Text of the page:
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Conviction for Smuggling Cuban baseball players into the U.S. upheld but convictions for transporting and harboring players reversed for insufficient evidence

A professional sports agent, the defendant in U.S. v. Dominguez was charged and convicted of smuggling 5 Cuban baseball players to the United States, transporting them from Miami to Los Angeles, and then harboring them there until they applied for asylum. Dominguez represented over 100 baseball players, many of whom played for Major League Baseball teams. Some of his clients were Cuban nationals who arrived without official documentation in the United States. According to the government’s theory, he planned to represent them in their baseball contract negotiations and collect a percentage of their earnings.

For his defense, Dominguez invoked the U.S. law known as the Cuban Adjustment Act (CAA) which gives special treatment to Cuban nationals who come to the U.S. and allows Cuban nationals who have no documentation authorizing their presence in the U.S. to remain here without having to prove they are the victim of persecution. The CAA is enforced through the “Wet Foot/ Dry-Foot” policy, which offers the benefits of the CAA to those Cuban nationals who reach U.S. soil (dry feet) while Cubans who are interdicted at sea (wet feet) are repatriated and can not benefit.

Dominguez arranged with his cohort, Medina, to smuggle 5 Cuban baseball players into the U.S., agreeing to give Medina 5% of any Major League Baseball contract the players might sign. The five players were successfully brought in through the Florida Keys. The players were transported to Los Angles where they met with Dominguez and signed agency contracts that included clauses obligating them to pay Medina a percentage of their baseball earnings. Shortly after their arrival, Dominguez arranged for an immigration attorney to process the players through immigration to apply for asylum and parole.

Dominguez claimed that he believed the Wet Foot/Dry Foot policy gave the players legal status to enter the U.S. and therefore he lacked specific intent to smuggle the players under the statute §1324(a) which makes it a crime to knowingly bring or attempt to bring an alien to the United States. The court defined the term “knowingly” as requiring proof of knowledge of the facts constituting the offense and did not require specific intent to violate the law. Because willful conduct is not required to violate the statute, the special status given to Cuban Nationals through the Wet Foot/Dry Foot policy was not relevant to the state of mind required to commit a smuggling offense in violation of §1324. While the Wet Foot/Dry Foot policy may pertain to the action taken with regard to the players, the smuggling offense was complete prior to the time the players arrived in the U.S.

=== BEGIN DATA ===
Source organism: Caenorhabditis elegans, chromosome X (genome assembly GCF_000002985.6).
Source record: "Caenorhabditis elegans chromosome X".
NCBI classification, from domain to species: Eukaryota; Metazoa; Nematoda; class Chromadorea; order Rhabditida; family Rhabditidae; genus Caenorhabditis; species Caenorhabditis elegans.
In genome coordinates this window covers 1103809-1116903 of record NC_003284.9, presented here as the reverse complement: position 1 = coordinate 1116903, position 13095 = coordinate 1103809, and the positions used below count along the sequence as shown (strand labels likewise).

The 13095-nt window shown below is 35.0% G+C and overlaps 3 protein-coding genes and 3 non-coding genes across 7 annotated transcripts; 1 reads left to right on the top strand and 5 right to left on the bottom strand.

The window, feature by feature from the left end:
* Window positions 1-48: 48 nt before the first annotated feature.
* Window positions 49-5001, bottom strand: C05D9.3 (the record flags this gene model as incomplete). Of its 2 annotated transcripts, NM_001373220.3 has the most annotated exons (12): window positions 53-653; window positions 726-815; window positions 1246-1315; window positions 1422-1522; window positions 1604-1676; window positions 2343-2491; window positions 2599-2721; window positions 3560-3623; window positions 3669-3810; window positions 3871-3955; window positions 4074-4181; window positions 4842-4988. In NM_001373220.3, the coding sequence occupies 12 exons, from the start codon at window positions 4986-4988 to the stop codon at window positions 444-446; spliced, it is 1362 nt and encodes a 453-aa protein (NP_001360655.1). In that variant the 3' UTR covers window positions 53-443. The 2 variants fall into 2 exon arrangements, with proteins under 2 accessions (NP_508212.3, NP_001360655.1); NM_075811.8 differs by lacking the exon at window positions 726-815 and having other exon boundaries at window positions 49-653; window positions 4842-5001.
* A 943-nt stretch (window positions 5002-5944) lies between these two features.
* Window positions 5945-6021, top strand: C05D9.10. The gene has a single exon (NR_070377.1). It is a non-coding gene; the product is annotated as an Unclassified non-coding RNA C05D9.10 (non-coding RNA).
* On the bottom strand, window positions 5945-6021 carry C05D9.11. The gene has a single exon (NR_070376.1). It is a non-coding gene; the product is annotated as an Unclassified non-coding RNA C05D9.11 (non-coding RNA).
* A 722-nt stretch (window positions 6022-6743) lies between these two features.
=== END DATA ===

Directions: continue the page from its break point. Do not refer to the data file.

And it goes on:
The Appellate court did reverse the transporting and harboring convictions. The evidence was insufficient for a reasonable jury to find beyond a reasonable doubt that Dominguez transported the Cuban players from Miami to Los Angeles in order to further their illegal status. The evidence showed the players were taken to an experienced immigration attorney shortly after arrival in Los Angeles for their immigration processing and prior to that they lived openly and did not act in any way that suggested they were avoiding immigration officials. Likewise, there was insufficient evidence to support a harboring conviction, which required proof that Dominguez concealed, harbored or shielded the players from immigration detection. The evidence of the applying for immigration proceedings and living openly failed to support the conclusion that Dominguez helped the player were hiding from or trying to avoid detection by immigration officials.

In dissenting, Judge Tjoflat concurred with the reversal of the convictions for transporting and harboring but would reverse the smuggling conviction and remand for a new trial on grounds that excluding the federal immigration policy from the defendant’s case effectively prevented the defendant from presenting his defense that he did not intend to violate the law.

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